In 1824, a 28-year-old military officer named Thomas Baillie, arrived in Fredericton with his new bride, Elizabeth. Thomas Baillie was born in Hanwell, England, 1796, joined the British army as a lieutenant at the age of 19, served at Waterloo, occupied Versailles after Napoleon’s roust, and served briefly in Ireland, where he made many friends. He then entered the Colonial Office with the help of his brother, the first clerk in the North America Department, and was appointed by the Department as Commissioner of Crown Lands and Forests, and Surveyor general of New Brunswick… a position of great authority at the time second only to the lieutenant-governor! He had in fact been offered a consul post in Tunis, but took the New Brunswick appointment because he preferred a temperate climate. He arrived in Fredericton in 1824 with his Irish servants.
In 1825 Mr. Baillie petitioned for and was granted 500 acres in the Parish of Kingsclear, consisting of two 200 acre and one 100 acre parcels, and later 200 acres more.
He named the settlement Hanwell after his home town. He later petitioned for a good road to be built from Fredericton, which of course became known as Hanwell Road, and also obtained several islands in the St John River as well as land at the Richibucto River, and in Fredericton.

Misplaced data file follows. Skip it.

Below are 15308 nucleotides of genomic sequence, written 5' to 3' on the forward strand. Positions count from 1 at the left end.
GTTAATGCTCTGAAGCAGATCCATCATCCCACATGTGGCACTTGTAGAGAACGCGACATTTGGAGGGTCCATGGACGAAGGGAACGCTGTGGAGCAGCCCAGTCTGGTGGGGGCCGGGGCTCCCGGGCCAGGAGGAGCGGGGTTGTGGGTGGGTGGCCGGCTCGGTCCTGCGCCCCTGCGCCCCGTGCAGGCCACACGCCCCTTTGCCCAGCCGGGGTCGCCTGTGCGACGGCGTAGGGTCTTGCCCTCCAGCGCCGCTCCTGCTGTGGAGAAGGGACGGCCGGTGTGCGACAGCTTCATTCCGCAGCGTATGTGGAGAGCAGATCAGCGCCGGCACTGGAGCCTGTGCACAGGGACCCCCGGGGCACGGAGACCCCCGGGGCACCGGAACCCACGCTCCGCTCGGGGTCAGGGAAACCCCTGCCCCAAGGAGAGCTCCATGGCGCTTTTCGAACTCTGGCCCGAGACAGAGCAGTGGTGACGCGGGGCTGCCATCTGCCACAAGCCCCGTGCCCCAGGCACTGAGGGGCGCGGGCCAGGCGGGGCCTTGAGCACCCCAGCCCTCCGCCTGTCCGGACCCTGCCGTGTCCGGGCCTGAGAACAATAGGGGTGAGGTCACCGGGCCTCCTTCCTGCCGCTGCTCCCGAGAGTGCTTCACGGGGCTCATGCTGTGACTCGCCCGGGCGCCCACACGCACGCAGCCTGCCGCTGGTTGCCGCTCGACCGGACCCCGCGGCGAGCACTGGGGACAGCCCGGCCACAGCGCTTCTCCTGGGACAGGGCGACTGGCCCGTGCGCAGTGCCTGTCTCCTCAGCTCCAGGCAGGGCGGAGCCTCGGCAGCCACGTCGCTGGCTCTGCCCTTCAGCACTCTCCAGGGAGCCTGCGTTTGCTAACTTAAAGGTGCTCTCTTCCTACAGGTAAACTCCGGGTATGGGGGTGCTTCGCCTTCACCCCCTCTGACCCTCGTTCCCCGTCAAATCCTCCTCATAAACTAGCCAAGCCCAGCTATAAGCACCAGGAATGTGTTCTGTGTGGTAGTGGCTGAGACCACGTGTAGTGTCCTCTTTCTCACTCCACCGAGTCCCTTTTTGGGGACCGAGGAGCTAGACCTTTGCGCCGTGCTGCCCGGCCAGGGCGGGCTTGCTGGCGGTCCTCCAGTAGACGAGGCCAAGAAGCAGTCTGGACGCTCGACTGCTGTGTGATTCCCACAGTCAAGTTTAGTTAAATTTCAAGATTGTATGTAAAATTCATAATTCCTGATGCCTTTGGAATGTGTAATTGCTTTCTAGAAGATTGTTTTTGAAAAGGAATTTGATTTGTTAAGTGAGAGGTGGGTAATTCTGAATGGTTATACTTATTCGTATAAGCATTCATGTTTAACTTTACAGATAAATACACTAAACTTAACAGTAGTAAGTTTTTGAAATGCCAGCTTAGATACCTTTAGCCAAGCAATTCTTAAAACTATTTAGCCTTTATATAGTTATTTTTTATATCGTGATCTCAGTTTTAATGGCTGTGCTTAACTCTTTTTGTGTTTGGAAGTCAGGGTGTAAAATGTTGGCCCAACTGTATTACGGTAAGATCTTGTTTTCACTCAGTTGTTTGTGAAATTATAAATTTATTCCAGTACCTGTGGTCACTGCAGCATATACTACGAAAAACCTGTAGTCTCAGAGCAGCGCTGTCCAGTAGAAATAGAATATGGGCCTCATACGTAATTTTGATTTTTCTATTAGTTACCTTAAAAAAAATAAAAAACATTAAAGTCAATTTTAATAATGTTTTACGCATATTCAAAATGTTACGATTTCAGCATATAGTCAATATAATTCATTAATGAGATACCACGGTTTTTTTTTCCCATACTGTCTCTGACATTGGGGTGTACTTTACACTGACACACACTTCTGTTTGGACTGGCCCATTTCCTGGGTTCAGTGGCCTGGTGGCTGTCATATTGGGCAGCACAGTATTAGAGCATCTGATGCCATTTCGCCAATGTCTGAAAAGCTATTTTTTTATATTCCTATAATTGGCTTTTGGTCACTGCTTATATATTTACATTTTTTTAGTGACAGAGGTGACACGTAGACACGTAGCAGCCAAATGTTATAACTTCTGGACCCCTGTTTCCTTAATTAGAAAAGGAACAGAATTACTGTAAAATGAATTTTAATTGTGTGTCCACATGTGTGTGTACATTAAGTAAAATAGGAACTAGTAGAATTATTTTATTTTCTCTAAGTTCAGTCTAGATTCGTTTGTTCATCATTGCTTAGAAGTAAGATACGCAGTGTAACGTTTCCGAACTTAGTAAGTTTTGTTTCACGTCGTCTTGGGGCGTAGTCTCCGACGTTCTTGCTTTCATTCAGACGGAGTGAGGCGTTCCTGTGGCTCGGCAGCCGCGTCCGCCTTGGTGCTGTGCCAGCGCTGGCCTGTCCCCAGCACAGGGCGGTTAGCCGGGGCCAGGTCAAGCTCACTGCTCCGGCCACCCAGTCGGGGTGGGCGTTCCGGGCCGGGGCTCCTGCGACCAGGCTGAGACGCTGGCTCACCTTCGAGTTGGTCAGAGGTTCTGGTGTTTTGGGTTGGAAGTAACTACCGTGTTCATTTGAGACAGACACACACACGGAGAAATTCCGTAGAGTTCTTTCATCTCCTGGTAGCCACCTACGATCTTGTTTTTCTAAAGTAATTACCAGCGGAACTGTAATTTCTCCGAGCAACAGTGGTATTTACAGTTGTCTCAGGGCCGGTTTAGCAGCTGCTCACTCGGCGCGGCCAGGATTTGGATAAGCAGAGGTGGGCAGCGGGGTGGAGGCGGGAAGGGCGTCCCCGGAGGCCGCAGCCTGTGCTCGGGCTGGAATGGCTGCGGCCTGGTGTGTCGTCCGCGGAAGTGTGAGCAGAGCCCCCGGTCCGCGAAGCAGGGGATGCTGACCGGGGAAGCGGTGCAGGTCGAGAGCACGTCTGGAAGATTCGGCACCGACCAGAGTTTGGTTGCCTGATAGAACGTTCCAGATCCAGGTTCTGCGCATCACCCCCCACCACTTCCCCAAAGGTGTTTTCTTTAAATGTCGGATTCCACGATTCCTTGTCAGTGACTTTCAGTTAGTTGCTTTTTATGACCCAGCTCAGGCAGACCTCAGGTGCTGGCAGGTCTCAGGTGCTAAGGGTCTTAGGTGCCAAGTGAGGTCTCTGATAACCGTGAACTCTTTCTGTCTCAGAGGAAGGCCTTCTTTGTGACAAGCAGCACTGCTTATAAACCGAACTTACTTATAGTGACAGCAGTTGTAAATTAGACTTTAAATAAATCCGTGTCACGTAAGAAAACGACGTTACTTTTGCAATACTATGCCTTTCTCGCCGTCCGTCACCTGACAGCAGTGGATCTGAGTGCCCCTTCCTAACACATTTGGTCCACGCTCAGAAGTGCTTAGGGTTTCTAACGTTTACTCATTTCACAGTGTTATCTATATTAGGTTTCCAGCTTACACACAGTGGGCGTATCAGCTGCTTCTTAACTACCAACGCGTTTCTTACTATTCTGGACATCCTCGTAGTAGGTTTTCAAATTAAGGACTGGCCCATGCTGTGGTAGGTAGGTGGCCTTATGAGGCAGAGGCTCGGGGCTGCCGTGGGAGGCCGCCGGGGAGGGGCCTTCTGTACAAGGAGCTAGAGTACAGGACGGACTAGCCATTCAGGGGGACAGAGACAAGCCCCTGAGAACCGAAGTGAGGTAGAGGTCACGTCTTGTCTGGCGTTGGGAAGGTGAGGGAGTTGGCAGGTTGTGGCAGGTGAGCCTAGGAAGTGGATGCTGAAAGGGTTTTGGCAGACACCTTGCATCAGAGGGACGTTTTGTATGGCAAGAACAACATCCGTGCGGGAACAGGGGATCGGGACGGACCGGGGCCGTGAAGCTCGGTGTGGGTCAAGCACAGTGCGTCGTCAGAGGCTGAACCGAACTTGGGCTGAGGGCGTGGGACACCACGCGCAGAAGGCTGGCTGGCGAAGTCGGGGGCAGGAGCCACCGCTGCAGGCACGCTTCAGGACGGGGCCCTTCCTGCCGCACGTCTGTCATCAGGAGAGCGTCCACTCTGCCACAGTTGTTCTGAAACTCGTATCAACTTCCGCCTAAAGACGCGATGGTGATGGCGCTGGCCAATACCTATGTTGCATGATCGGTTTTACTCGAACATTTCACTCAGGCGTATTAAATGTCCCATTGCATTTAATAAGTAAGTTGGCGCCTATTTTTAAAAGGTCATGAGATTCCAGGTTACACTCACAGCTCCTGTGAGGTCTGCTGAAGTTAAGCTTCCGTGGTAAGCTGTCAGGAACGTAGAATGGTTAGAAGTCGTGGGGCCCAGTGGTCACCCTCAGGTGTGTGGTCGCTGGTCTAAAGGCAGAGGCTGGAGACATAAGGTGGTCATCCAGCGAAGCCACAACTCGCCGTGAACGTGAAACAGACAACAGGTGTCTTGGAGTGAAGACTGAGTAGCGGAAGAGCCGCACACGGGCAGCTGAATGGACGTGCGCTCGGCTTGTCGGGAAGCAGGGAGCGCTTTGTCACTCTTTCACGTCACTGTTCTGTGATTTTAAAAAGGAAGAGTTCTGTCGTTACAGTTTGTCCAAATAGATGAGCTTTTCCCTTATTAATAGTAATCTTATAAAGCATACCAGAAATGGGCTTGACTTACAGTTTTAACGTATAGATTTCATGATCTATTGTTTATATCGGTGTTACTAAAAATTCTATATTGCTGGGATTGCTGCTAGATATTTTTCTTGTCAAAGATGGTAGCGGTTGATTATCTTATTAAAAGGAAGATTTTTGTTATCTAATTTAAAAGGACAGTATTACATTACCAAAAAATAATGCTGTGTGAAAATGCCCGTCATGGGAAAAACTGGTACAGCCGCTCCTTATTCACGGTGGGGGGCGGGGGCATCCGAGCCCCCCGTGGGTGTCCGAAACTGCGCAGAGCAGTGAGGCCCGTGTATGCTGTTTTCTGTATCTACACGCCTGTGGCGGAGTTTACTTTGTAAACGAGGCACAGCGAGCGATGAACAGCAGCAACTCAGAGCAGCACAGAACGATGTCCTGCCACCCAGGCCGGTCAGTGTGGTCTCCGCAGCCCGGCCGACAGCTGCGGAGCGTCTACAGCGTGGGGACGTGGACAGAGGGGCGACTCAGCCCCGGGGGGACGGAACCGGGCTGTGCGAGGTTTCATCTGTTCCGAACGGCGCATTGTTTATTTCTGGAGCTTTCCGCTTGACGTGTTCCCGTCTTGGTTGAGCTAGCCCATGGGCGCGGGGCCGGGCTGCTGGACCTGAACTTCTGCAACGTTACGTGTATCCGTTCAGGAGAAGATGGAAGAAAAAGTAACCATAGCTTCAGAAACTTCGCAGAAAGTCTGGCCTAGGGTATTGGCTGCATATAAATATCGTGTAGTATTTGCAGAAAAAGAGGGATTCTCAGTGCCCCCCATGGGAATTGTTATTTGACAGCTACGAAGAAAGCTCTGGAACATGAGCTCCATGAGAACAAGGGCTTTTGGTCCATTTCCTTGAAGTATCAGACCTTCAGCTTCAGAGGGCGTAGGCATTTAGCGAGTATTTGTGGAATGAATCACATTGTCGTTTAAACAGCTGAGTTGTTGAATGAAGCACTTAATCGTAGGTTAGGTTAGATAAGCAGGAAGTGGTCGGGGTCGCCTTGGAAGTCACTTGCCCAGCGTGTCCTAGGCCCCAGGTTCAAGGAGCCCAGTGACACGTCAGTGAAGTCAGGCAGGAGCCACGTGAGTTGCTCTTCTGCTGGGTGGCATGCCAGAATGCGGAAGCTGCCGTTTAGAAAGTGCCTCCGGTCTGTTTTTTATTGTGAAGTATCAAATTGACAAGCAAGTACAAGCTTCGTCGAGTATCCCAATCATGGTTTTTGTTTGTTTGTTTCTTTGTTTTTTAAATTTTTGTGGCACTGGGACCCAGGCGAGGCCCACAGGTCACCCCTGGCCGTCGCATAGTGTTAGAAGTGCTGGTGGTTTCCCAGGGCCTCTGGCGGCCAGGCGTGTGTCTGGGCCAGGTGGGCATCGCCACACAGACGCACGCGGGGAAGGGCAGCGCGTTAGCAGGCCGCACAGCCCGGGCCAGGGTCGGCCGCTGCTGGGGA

As Commissioner, he was responsible for regulating and taxing the cutting and sale of timber in the province. In 1829 the British government set out to reorganize the timber trade, and authorized the sale of large amounts of Crown Land in order to provide homes for settlers. This was embraced by Baillie, who obtained substantial revenues from the sales for the province’s coffers, and in fact from then until 1846 he helped many Irish and other immigrant people settle in the area…. the McSweeney’s, the DeCauslins, the Welchs, Slavin, Lawlor and McEwing, and others.
In 1851 after a term in the NB legislature Thomas Baillie retired to England. After his departure, Hanwell got a Post Office, and by 1866 Hanwell had become a farming community with 52 families. In 1871 the community and surrounding district had a population of 300.
The original land grants from Eaglewood south toward the S-curve have the names Hon Thomas Baillie, Rainsford, Smith, Willox, Holbrook, Killeen, Taylor, Roan and Beckwith, and to the north, Frink, Plummer, Hon Isaac Allen, Hon George Ludlow, Thompson and Robinson.
(Thanks to Mr. William Vinh-Doyle at the Provincial Archives for his invaluable help in obtaining some of this information and access to the 1851 census records.)